Check firm's strength before investing in it
By Ndirangu Ngunjiri
| June 21st 2016
Kenyan investors have been suffering from poor investment decisions due to lack for financial knowledge.
Kenyans obtained bank loans to buy shares, money that some are yet to recoup up to date. Even the mama mboga have participated in IPOs. But due to lack of investment knowledge, many were discouraged and sold the stocks at a very low price.
If you borrow money from a bank, you have to list the value of all your significant assets, as well as all your significant liabilities. Your bank uses this information to assess the strength of your financial position. It looks at the quality of the assets, such as your car and your house, and places a conservative valuation upon them. The bank also ensures all liabilities, such as mortgage and credit card debt, are properly disclosed and fully valued. The total value of all assets less the total value of all liabilities gives your net worth, or equity.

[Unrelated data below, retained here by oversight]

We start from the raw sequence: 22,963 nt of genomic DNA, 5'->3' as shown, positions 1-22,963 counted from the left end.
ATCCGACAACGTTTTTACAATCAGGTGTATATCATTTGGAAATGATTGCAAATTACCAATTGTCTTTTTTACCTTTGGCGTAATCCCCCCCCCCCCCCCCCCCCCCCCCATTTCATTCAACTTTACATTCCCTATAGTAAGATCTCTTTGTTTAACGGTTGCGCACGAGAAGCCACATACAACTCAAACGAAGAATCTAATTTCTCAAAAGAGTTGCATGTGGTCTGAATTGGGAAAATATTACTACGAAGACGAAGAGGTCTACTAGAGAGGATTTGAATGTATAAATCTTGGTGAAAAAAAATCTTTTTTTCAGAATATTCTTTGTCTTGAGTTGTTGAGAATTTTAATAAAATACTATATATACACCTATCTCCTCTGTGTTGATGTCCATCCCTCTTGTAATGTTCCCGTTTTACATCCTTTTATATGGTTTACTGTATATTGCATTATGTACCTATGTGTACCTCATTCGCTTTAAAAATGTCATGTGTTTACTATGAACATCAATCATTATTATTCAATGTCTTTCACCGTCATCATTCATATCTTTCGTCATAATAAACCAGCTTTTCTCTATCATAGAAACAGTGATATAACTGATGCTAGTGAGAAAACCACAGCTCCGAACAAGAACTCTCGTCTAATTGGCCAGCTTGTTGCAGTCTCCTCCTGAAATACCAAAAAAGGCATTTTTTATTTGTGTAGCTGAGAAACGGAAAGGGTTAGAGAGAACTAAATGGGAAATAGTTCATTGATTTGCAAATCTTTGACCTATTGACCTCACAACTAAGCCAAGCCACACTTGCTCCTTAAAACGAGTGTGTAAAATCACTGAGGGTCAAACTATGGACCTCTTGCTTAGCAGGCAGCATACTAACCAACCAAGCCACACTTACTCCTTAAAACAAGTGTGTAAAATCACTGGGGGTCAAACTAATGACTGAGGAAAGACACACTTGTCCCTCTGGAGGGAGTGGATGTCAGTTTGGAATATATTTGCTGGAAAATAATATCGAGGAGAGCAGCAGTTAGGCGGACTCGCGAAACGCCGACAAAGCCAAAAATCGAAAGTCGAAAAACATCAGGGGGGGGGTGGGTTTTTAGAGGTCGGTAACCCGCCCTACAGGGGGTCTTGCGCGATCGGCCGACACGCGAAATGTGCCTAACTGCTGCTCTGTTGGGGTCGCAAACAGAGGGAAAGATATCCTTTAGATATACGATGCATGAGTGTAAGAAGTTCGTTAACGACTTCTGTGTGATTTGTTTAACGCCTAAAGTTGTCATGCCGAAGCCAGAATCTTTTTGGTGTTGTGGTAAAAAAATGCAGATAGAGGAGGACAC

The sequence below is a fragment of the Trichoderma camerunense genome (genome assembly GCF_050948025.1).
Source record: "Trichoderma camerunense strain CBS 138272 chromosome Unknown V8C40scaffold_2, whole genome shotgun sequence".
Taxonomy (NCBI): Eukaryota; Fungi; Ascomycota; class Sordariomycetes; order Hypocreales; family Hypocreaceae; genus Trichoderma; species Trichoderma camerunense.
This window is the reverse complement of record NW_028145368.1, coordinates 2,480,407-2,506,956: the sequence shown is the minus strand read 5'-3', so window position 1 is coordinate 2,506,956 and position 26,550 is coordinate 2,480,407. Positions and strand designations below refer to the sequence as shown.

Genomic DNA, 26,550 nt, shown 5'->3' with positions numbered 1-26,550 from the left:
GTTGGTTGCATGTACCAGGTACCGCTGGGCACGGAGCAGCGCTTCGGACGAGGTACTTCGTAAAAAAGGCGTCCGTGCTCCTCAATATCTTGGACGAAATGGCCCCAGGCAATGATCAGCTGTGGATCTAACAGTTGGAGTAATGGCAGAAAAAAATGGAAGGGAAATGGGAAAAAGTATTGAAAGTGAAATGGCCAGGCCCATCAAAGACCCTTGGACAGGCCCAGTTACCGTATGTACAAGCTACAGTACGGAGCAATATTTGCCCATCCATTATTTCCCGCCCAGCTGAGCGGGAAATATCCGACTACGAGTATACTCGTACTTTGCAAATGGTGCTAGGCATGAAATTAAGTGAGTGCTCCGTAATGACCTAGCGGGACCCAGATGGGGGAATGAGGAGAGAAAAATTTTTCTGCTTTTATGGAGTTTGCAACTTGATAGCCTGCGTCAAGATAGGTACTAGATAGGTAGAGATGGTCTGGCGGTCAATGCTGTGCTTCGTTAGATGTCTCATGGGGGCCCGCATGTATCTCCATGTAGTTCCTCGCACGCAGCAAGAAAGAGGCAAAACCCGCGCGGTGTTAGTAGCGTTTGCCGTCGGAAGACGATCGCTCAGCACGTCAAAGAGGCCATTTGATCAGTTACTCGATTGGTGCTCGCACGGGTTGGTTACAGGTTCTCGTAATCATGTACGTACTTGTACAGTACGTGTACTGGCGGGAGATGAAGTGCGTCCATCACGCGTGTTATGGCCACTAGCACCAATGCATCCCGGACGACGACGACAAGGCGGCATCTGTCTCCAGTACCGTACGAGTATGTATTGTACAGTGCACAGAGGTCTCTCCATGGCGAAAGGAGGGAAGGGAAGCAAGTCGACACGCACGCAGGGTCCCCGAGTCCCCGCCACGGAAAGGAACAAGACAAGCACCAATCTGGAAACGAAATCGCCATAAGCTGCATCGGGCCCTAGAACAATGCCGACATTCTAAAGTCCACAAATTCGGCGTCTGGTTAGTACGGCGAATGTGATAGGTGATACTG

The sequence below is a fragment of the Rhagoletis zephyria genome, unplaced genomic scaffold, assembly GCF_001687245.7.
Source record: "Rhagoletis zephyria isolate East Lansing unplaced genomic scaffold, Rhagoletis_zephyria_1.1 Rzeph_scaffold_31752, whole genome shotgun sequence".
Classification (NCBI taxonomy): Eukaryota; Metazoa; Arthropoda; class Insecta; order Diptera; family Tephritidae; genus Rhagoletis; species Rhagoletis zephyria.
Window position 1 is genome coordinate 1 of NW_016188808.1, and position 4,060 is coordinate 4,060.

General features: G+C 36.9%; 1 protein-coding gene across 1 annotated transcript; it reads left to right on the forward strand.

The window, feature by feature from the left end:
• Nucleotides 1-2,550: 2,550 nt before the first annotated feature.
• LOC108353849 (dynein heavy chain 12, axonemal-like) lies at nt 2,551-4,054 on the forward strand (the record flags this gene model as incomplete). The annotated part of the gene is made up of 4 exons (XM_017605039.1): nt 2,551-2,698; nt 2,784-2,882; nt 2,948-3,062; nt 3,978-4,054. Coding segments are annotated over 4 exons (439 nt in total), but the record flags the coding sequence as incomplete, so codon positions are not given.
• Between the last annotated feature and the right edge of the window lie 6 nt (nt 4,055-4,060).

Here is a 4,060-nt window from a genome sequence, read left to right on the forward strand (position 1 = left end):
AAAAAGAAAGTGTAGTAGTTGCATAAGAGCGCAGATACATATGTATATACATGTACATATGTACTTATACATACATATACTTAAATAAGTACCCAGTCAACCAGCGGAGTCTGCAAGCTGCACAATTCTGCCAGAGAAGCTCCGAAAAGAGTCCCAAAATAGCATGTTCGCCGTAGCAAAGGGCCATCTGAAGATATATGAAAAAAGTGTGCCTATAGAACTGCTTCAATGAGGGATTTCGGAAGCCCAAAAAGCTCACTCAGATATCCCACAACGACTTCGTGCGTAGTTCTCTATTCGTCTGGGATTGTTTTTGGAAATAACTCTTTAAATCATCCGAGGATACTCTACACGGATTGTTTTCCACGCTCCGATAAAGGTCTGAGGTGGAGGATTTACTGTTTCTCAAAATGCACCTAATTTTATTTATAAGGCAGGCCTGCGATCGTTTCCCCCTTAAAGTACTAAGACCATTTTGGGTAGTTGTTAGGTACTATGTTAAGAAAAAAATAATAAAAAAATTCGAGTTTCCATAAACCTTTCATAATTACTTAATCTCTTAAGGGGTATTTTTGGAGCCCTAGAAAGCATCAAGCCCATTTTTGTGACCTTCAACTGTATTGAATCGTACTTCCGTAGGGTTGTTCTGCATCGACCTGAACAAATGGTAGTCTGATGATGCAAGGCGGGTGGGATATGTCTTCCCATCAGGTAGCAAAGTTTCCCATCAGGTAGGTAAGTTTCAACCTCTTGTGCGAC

Evaluating the financial position of a listed company is quite similar, except investors need to take another step and consider financial position in relation to market value. Like your own financial position, a company’s financial position is defined by its assets and liabilities. A company’s financial position also includes shareholder equity. All this information is presented to shareholders in the balance sheet.
Current liabilities are the obligations the company has to pay within the coming year, and include existing (or accrued) obligations to suppliers, employees, the tax office and providers of short-term finance. Companies try to manage cash flow to ensure that funds are available to meet these short-term liabilities as they come due.
If we subtract total liabilities from assets, we are left with shareholder equity. Essentially, this is the book value, or accounting value, of the shareholders’ stake in the company. It is principally made up of the capital contributed by shareholders over time and profits earned and retained by the company, including the portion of the profit not paid to shareholders as a dividend.
A company’s financial position tells investors about its general well-being.
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